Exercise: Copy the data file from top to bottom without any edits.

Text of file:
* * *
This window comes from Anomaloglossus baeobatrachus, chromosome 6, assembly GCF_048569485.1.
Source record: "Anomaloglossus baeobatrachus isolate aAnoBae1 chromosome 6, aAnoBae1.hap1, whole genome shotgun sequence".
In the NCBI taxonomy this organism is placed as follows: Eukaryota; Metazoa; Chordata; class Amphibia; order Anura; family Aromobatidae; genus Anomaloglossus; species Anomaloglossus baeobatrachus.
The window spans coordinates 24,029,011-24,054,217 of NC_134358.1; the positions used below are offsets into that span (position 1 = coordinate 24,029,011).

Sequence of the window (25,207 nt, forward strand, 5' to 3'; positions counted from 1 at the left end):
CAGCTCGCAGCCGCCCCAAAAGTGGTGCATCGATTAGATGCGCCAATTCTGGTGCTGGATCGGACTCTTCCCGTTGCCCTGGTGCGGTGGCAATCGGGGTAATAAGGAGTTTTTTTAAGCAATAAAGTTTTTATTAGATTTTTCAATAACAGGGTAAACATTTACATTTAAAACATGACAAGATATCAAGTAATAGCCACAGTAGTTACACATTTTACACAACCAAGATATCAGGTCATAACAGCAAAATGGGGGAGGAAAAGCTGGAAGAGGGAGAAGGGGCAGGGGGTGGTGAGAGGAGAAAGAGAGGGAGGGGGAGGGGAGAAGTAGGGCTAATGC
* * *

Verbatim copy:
This window comes from Anomaloglossus baeobatrachus, chromosome 6, assembly GCF_048569485.1.
Source record: "Anomaloglossus baeobatrachus isolate aAnoBae1 chromosome 6, aAnoBae1.hap1, whole genome shotgun sequence".
In the NCBI taxonomy this organism is placed as follows: Eukaryota; Metazoa; Chordata; class Amphibia; order Anura; family Aromobatidae; genus Anomaloglossus; species Anomaloglossus baeobatrachus.
The window spans coordinates 24,029,011-24,054,217 of NC_134358.1; the positions used below are offsets into that span (position 1 = coordinate 24,029,011).

Sequence of the window (25,207 nt, forward strand, 5' to 3'; positions counted from 1 at the left end):
CAGCTCGCAGCCGCCCCAAAAGTGGTGCATCGATTAGATGCGCCAATTCTGGTGCTGGATCGGACTCTTCCCGTTGCCCTGGTGCGGTGGCAATCGGGGTAATAAGGAGTTTTTTTAAGCAATAAAGTTTTTATTAGATTTTTCAATAACAGGGTAAACATTTACATTTAAAACATGACAAGATATCAAGTAATAGCCACAGTAGTTACACATTTTACACAACCAAGATATCAGGTCATAACAGCAAAATGGGGGAGGAAAAGCTGGAAGAGGGAGAAGGGGCAGGGGGTGGTGAGAGGAGAAAGAGAGGGAGGGGGAGGGGAGAAGTAGGGCTAATGC